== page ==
If you develop physical dependence on opioids, you will experience intensely uncomfortable withdrawal symptoms in the absence of opioids. Physical dependence does not always occur, although tolerance to opioids builds rapidly, meaning that many people find themselves requiring more opioids to achieve the same effect. Both tolerance and withdrawal are indicative of physical dependence on opioids. 

The sustained abuse of opioids triggers structural and functional changes to the brain. The combination of physical and psychological effects means most people grappling with opioid use disorder find that a medically supervised detox followed by either inpatient or outpatient rehab provides the optimum route to recovery.

Abusing opioids long-term can cause the following physical and psychological effects:

  • Vivid hallucinations
  • Compromised immune system
  • Heightened risk of HIV/AIDS
  • Collapsed veins
  • Clogged blood vessels
  • Slowed breathing rate
  • Vomiting and nausea
  • Increased risk of contracting hepatitis

Before we highlight the signs and symptoms of opioid addiction and the best treatments for recovery without relapse, a snapshot of some opioid addiction statistics.

Statistics

The following opioid abuse statistics are sourced from SAMHSA’s NSDUH 2019 and NSDUH 2020, and also from NCHS and CDC data.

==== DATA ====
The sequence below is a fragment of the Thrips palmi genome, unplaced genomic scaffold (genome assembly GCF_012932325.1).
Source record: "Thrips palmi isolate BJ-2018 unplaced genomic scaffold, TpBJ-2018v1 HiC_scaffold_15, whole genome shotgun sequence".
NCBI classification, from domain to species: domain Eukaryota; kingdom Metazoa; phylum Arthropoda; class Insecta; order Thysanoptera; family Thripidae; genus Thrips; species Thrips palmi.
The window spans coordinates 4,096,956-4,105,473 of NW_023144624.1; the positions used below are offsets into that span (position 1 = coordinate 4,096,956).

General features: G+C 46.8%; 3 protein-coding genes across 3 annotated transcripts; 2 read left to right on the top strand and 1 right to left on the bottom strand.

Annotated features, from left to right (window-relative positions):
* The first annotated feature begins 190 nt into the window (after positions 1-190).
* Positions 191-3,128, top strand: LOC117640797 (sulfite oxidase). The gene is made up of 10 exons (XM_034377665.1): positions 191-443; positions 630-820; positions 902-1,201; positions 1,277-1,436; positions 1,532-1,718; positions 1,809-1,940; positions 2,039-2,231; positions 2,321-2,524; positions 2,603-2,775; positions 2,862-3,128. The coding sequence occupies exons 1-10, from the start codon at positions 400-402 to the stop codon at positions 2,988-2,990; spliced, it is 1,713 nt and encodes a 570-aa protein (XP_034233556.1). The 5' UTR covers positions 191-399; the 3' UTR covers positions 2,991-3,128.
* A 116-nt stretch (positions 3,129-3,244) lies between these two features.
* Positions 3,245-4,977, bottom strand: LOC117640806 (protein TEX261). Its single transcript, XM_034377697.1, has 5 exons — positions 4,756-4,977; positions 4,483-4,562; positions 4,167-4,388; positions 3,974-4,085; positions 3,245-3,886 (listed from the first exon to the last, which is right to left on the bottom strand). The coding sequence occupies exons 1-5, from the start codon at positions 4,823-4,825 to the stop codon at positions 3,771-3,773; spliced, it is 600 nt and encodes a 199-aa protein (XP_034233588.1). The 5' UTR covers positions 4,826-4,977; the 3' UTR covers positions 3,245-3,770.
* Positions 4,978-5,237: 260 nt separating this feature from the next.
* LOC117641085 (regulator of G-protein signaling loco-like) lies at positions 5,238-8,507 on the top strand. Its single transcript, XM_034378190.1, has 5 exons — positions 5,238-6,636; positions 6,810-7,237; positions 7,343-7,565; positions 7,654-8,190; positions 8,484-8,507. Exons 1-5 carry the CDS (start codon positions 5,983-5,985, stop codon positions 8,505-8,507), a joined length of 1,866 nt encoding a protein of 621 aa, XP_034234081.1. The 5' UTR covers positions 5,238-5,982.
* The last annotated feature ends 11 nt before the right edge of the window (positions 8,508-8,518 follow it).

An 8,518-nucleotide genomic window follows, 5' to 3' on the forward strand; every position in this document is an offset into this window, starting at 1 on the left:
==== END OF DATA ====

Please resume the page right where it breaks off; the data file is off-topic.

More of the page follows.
• In 2020, almost 15,000 people overdosed on heroin in the United States.
  • Among the 50,000 first-time users of heroin each year, some arrive start using this fiercely addictive drug when they are unable to refill prescriptions for opioid painkillers.
  • From 2019 to 2020, the number of fatal drug overdoses in the U.S. increased from 70,000 to over 100,000.
  • In the same period, there has been a slight decline in the rate of opioid use disorder, down to 1.6 million from 2 million adults with OUD.
  • Nearly 30% of those prescribed opioid painkillers for the management of chronic pain misuse the medication, with 10% eventually developing OUD.
  • Of the 10 million adults in the U.S. prescribed opioids in 2019, 1.6 million abused opioids for the first time.
  • 6% of those who misuse prescription opioids subsequently use heroin. Among those who use heroin, 80% first abused or misused prescription opioids.

Opioid Addiction Risk Factors

Opioids are most addictive if you use routes of delivery other than prescribed – crushing opioid pills to snort or inject, for instance. If the tablet is a long-acting or extended-release opioid, the risks increase. By rapidly delivering too much of an opioid to your body, you can cause an accidental and potentially fatal overdose.